MINNEAPOLIS (PAI) — Concerned that rancorous debate among national unions could irreparably harm the future of the labor movement, Minnesota unionists are issuing a call for unity.
The unusual effort was started by Jim Meyer, state political coordinator for the Communications Workers and a member of CWA Local 7250. In mid-June, he started gathering signatures on a letter citing concern “that our solidarity is in jeopardy.” He plans to send the letter to national union leaders the week before they go to Chicago for the national AFL-CIO convention, which will run from July 25-28.
“The goal is to make our message heard from Minnesota to those big boys out in Washington,” Meyer said. “Let ’em know how the people of Minnesota feel about what the heck they’re doing out there.”
Since the November 2004 U.S. election, national union leaders have been engaged in public, often-heated debate about the future of the labor movement.
Led by Service Employees President Andy Stern, a group of unions is questioning the AFL-CIO’s commitment to organizing and whether it is the right organization to build organized labor.
Many people in Minnesota do not feel they have been consulted during this debate and everyone Meyer has contacted agrees with the text of the letter, he said. “Most people think it (the letter) is a good thing,” he noted. “It doesn’t point a finger at either side.”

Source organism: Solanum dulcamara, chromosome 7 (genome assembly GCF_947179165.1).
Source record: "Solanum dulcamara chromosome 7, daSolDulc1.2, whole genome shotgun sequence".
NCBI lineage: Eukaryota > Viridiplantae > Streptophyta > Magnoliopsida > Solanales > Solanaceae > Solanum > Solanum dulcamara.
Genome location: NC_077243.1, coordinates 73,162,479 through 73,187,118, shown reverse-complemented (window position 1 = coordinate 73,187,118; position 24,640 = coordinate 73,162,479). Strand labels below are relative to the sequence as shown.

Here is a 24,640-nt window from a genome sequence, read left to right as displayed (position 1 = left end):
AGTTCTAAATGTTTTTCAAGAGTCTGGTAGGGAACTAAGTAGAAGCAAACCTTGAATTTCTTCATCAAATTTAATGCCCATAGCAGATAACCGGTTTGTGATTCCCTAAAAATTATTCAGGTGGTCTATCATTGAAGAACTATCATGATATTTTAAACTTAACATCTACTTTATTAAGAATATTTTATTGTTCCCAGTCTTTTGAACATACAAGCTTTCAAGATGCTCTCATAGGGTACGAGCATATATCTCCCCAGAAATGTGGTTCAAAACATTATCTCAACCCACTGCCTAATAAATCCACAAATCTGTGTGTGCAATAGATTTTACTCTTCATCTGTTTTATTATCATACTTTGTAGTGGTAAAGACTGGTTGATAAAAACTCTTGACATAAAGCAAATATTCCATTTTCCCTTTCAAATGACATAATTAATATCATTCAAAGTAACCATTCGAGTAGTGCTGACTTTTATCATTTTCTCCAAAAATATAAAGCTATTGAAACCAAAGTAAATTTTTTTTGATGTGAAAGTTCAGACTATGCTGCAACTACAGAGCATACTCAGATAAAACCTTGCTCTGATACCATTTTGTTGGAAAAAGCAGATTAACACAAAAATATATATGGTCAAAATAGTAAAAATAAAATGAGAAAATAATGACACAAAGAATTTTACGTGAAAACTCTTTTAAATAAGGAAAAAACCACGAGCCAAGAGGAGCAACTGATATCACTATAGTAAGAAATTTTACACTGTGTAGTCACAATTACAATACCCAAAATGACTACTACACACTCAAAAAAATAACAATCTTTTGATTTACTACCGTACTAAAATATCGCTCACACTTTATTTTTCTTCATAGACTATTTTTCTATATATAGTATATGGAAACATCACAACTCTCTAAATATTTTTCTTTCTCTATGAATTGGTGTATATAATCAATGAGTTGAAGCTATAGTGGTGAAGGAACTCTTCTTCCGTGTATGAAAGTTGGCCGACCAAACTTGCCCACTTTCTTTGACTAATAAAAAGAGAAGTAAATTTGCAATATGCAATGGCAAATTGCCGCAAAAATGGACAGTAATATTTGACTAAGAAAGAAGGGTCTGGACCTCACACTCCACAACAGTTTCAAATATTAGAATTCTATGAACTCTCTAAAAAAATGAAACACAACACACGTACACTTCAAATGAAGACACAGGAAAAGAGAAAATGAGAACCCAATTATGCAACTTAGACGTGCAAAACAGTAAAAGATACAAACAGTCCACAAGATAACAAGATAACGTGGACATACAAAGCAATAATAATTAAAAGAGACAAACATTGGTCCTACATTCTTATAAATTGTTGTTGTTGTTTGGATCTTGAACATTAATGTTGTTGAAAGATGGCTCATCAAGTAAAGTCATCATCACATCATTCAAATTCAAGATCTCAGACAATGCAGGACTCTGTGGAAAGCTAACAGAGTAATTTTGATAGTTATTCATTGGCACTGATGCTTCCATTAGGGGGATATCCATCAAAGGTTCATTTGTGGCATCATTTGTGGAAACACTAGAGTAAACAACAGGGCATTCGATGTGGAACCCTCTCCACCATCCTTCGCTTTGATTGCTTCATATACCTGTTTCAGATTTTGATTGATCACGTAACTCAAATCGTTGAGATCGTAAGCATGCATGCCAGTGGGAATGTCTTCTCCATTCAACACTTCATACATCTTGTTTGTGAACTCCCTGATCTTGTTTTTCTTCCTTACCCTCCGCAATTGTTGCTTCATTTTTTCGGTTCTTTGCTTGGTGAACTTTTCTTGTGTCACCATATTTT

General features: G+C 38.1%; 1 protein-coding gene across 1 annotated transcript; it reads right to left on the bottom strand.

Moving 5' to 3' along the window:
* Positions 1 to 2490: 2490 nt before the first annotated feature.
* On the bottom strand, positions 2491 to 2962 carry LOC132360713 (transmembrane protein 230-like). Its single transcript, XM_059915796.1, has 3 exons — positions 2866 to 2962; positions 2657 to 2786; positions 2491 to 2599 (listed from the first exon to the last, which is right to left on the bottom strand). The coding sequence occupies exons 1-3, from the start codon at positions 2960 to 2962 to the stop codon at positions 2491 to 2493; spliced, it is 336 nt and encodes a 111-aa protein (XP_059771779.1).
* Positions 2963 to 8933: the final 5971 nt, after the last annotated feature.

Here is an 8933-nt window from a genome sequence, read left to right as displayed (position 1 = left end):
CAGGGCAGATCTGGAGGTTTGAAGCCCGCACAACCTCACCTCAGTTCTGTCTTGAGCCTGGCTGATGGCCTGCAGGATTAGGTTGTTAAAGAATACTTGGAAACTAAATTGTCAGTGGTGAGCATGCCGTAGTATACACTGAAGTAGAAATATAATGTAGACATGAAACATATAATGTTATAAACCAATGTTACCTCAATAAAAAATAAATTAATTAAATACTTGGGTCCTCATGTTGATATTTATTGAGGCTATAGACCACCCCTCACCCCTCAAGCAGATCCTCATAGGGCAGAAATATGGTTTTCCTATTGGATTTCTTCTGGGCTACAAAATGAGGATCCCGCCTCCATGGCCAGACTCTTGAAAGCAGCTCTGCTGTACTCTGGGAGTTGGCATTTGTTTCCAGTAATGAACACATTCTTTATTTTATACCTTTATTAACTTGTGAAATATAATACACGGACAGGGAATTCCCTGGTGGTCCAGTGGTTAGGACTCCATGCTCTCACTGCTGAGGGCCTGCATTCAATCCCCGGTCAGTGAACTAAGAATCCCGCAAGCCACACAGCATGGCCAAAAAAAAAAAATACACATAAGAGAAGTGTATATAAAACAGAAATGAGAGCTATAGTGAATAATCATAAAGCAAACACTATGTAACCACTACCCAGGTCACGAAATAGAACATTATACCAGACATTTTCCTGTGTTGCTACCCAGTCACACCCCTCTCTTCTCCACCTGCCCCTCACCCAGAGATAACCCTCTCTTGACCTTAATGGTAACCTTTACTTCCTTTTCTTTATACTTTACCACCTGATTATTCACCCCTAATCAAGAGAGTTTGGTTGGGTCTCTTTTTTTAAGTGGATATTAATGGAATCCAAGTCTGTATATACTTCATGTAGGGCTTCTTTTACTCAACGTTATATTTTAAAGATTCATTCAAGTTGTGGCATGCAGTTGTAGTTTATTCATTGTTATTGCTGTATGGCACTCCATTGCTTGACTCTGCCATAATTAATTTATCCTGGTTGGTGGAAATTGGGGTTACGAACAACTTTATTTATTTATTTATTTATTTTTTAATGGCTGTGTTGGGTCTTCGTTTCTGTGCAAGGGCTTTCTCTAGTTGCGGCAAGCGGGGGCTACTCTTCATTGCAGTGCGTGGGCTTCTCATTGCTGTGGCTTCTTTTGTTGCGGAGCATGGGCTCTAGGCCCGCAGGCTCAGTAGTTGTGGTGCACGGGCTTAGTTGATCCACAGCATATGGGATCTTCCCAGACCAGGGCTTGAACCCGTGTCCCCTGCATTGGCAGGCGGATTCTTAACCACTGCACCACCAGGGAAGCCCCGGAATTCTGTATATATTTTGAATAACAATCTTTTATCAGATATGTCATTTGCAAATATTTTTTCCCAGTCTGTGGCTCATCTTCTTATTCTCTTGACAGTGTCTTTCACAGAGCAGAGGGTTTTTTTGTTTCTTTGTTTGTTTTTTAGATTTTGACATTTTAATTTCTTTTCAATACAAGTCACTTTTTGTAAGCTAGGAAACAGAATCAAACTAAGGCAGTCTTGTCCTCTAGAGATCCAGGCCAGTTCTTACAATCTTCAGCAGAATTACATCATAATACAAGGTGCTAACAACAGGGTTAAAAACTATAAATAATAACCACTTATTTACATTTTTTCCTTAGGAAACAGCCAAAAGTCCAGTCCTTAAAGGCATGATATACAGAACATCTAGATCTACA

Unions carried Minnesota for labor-backed Democratic presidential nominee John Kerry last year and elected many labor-endorsed officials at state and local levels, Meyer said. That success could be jeopardized if the movement fails to stay united.
“The other side doesn’t have to worry about splitting us — we’re doing it all on our own,” he said. “We’re going to lose the 2006 elections before 2006 even gets here.”
The one-paragraph letter, addressed to national AFL-CIO Executive Council members, reads: “Unions in Minnesota have a long history of working very well together. Labor 2004 and the presidential election results show just how well unions in Minnesota work together, but we are concerned that our solidarity is in jeopardy. We are asking that ALL unions consider how labor will be hurt if we allow our differences to divide us. At a time when labor has been under relentless attack by President Bush, we need to be united, not divided. We are hoping that all issues can be resolved within the AFL-CIO so we can carry on the fight in a united front. Our future is at stake!” The letter is signed “Concerned Minnesota Union Leaders.”
So far, local officers of the Communications Workers, the Letter Carriers, the Postal Workers, the Minneapolis Federation of Teachers, the St. Paul Teachers Federation, the Minnesota Nurses Association and the Transportation Communications Union have signed Meyer’s letter.
Meyer said he is in contact with many other unions, starting with the SEIU, Teamsters and other unions that challenge the AFL-CIO. He plans to mail, fax and e-mail the signed letter to the Executive Council by July 13, but he wants more backers and said they can call him at 651-263-5875 or e-mail him at firstname.lastname@example.org.
This article originally appeared in Workday Minnesota.